India gets United States waiver for Iran's Chabahar Port

India gets United States waiver for Iran's Chabahar Port

The U.S. sanctions had threatened India's ability to obtain financing for the development of Chabahar, which could potentially end Afghanistan's dependence on Pakistan's port of Karachi.

Other signatories to the JCPOA, including Russia, France, the UK, China and Germany, are struggling to preserve the deal and find a way to bypass USA sanctions, which also jeopardize foreign companies doing business with the Islamic Republic.

To a question on the fate of Chabahar Port after the United States reimposed all its sanctions on Iran, the spokesperson said, "This exception relates to reconstruction assistance and economic development for Afghanistan".

The announcement made by Secretary of State Mike Pompeo and Treasury Secretary Steve Mnuchin focussed primarily on the economic pressure built to bring Iranian oil imports to zero and "granted" exemptions to eight countries.

Iran has plans to link the port by railway to Zahedan on the Pakistani border up to Mashhad in the northeast. "These activities are vital for the ongoing support of Afghanistan's growth and humanitarian relief".

US waivers for Iranian oil purchases are likely to be more extensive than the market expects, with the combined range seen at 1.2 million to 1.7 million barrels a day, FGE Chairman Fereidun Fesharaki said in a note.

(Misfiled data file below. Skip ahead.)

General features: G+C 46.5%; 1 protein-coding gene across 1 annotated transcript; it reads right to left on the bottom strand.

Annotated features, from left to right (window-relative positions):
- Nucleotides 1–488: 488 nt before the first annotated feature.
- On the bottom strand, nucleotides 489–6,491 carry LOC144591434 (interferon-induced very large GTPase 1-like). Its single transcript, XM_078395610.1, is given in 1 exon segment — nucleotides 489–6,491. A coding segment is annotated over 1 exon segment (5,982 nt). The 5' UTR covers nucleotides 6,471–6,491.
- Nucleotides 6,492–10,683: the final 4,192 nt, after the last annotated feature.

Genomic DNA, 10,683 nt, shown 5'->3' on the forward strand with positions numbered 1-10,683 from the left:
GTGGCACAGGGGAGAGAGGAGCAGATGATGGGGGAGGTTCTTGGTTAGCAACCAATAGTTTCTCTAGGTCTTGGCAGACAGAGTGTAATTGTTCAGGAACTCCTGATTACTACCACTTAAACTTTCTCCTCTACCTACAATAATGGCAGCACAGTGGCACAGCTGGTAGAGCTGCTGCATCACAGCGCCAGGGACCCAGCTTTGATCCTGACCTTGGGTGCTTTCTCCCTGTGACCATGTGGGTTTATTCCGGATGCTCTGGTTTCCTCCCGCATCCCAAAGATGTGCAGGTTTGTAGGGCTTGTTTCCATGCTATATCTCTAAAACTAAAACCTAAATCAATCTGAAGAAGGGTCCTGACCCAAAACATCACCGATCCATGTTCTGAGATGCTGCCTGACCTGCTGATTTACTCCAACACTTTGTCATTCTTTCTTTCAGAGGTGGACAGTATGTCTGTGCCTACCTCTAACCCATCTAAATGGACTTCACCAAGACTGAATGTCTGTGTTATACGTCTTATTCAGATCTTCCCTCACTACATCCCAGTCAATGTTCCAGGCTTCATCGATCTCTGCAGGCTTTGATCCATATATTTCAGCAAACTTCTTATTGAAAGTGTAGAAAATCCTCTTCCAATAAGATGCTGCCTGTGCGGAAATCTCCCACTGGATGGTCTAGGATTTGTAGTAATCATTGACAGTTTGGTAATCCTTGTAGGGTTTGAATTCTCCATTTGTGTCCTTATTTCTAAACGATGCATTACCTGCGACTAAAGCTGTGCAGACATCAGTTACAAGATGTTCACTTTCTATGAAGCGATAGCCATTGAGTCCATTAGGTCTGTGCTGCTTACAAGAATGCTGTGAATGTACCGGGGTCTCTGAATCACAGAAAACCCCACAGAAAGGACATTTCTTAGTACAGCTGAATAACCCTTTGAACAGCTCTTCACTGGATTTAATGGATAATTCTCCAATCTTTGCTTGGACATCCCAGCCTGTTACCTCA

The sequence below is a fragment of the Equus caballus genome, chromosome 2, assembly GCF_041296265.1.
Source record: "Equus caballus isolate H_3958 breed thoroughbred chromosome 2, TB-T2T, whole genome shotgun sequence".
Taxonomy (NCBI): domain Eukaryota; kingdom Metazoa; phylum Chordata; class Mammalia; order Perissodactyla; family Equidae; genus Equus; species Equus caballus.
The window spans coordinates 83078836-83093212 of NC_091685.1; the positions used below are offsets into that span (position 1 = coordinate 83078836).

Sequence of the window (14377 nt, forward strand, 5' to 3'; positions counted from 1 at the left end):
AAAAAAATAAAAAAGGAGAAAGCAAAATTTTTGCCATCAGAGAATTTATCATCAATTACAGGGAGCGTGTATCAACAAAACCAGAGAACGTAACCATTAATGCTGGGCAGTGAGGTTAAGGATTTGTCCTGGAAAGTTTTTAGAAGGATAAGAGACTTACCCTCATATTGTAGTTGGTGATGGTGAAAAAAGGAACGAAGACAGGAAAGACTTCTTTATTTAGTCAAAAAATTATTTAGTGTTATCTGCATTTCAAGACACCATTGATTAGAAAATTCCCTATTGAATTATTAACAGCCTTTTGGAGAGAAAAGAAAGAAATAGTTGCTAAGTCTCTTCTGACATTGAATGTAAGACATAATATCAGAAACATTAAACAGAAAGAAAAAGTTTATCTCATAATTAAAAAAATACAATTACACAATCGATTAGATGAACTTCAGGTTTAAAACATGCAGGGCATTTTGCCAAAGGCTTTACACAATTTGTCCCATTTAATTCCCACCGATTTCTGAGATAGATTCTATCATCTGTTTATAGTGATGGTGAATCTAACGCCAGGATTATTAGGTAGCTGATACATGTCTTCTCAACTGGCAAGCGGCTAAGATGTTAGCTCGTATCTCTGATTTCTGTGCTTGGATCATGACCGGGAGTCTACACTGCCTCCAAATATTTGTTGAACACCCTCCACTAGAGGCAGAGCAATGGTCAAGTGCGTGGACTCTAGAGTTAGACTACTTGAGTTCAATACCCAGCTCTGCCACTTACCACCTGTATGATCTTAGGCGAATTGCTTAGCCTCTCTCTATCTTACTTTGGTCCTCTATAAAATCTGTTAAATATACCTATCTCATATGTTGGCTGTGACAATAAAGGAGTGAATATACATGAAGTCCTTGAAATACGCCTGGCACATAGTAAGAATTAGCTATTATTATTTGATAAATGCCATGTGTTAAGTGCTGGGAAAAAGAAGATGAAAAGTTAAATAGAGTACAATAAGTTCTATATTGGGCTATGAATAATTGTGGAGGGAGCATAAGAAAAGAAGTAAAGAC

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India has invested $500 million (approximately Rs 3,600 crore at current exchange rate) in the Chabahar project, which will connect the country with Afghanistan and Central Asia, bypassing Pakistan.

The spokesperson cited the strategy to say it "underscores our ongoing support of Afghanistan's economic growth and development as well as our close partnership with India". Reacting to the Trump administration's decision, U.S. experts said it was a "right move".

India has poured $2 billion into Afghanistan since the 2001 US-led overthrow of the Taliban regime, which was also opposed by Iran.

Smith said, Delhi credibly argued that if it were to abandon development efforts at Chabahar the void would most likely be filled by others, including China.

Asserting that the US' "desperation" was highlighted in their move to include closed companies in the sanctions, Zarif said that the anti-Iran move was mostly criticised and opposed by the global community and that only a handful of nations like Israel and others supported the move. It understands India's national security interests.

Rick Rossow of the Center for Strategic and International Studies said: "Chabahar's role to transport key logistics to Afghanistan will continue to grow over time". Further drop in Iranian production is expected but the extent will depend on negotiations between the US and countries potentially seeking waivers, Fatih Birol, IEA Executive Director, said in an interview.